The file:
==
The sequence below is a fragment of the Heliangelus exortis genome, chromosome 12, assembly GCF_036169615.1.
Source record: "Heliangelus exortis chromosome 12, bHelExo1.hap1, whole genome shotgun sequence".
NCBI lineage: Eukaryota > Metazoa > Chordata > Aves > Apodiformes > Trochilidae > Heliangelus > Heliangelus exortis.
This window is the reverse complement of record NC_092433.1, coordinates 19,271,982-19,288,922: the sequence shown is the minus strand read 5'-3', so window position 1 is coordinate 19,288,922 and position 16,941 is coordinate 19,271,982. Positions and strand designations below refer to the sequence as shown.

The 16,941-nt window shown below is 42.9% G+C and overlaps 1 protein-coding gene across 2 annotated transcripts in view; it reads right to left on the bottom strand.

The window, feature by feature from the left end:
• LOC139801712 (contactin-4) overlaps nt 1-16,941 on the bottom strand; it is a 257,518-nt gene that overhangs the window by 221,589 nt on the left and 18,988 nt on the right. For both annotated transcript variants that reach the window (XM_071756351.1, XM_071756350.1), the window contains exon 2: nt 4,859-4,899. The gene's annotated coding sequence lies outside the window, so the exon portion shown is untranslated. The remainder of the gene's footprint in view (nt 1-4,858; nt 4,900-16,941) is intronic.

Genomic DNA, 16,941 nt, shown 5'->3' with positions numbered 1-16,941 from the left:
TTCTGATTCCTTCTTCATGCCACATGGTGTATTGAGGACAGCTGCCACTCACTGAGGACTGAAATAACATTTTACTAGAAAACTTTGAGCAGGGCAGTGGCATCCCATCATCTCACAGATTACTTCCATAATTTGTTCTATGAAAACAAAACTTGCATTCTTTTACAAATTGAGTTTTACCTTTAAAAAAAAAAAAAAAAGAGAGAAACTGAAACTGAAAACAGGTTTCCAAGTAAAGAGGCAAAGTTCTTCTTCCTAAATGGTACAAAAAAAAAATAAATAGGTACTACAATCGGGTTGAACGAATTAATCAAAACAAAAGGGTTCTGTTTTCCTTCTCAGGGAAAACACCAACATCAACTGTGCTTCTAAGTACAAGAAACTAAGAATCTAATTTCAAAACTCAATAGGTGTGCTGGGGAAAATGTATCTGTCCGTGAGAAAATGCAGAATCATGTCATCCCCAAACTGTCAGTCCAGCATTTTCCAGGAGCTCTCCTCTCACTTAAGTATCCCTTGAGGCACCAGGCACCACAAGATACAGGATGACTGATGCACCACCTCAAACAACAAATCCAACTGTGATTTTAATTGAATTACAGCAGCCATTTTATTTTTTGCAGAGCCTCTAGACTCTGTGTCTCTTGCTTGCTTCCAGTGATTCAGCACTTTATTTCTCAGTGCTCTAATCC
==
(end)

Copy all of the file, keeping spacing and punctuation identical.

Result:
The sequence below is a fragment of the Heliangelus exortis genome, chromosome 12, assembly GCF_036169615.1.
Source record: "Heliangelus exortis chromosome 12, bHelExo1.hap1, whole genome shotgun sequence".
NCBI lineage: Eukaryota > Metazoa > Chordata > Aves > Apodiformes > Trochilidae > Heliangelus > Heliangelus exortis.
This window is the reverse complement of record NC_092433.1, coordinates 19,271,982-19,288,922: the sequence shown is the minus strand read 5'-3', so window position 1 is coordinate 19,288,922 and position 16,941 is coordinate 19,271,982. Positions and strand designations below refer to the sequence as shown.

The 16,941-nt window shown below is 42.9% G+C and overlaps 1 protein-coding gene across 2 annotated transcripts in view; it reads right to left on the bottom strand.

The window, feature by feature from the left end:
• LOC139801712 (contactin-4) overlaps nt 1-16,941 on the bottom strand; it is a 257,518-nt gene that overhangs the window by 221,589 nt on the left and 18,988 nt on the right. For both annotated transcript variants that reach the window (XM_071756351.1, XM_071756350.1), the window contains exon 2: nt 4,859-4,899. The gene's annotated coding sequence lies outside the window, so the exon portion shown is untranslated. The remainder of the gene's footprint in view (nt 1-4,858; nt 4,900-16,941) is intronic.

Genomic DNA, 16,941 nt, shown 5'->3' with positions numbered 1-16,941 from the left:
TTCTGATTCCTTCTTCATGCCACATGGTGTATTGAGGACAGCTGCCACTCACTGAGGACTGAAATAACATTTTACTAGAAAACTTTGAGCAGGGCAGTGGCATCCCATCATCTCACAGATTACTTCCATAATTTGTTCTATGAAAACAAAACTTGCATTCTTTTACAAATTGAGTTTTACCTTTAAAAAAAAAAAAAAAAGAGAGAAACTGAAACTGAAAACAGGTTTCCAAGTAAAGAGGCAAAGTTCTTCTTCCTAAATGGTACAAAAAAAAAATAAATAGGTACTACAATCGGGTTGAACGAATTAATCAAAACAAAAGGGTTCTGTTTTCCTTCTCAGGGAAAACACCAACATCAACTGTGCTTCTAAGTACAAGAAACTAAGAATCTAATTTCAAAACTCAATAGGTGTGCTGGGGAAAATGTATCTGTCCGTGAGAAAATGCAGAATCATGTCATCCCCAAACTGTCAGTCCAGCATTTTCCAGGAGCTCTCCTCTCACTTAAGTATCCCTTGAGGCACCAGGCACCACAAGATACAGGATGACTGATGCACCACCTCAAACAACAAATCCAACTGTGATTTTAATTGAATTACAGCAGCCATTTTATTTTTTGCAGAGCCTCTAGACTCTGTGTCTCTTGCTTGCTTCCAGTGATTCAGCACTTTATTTCTCAGTGCTCTAATCC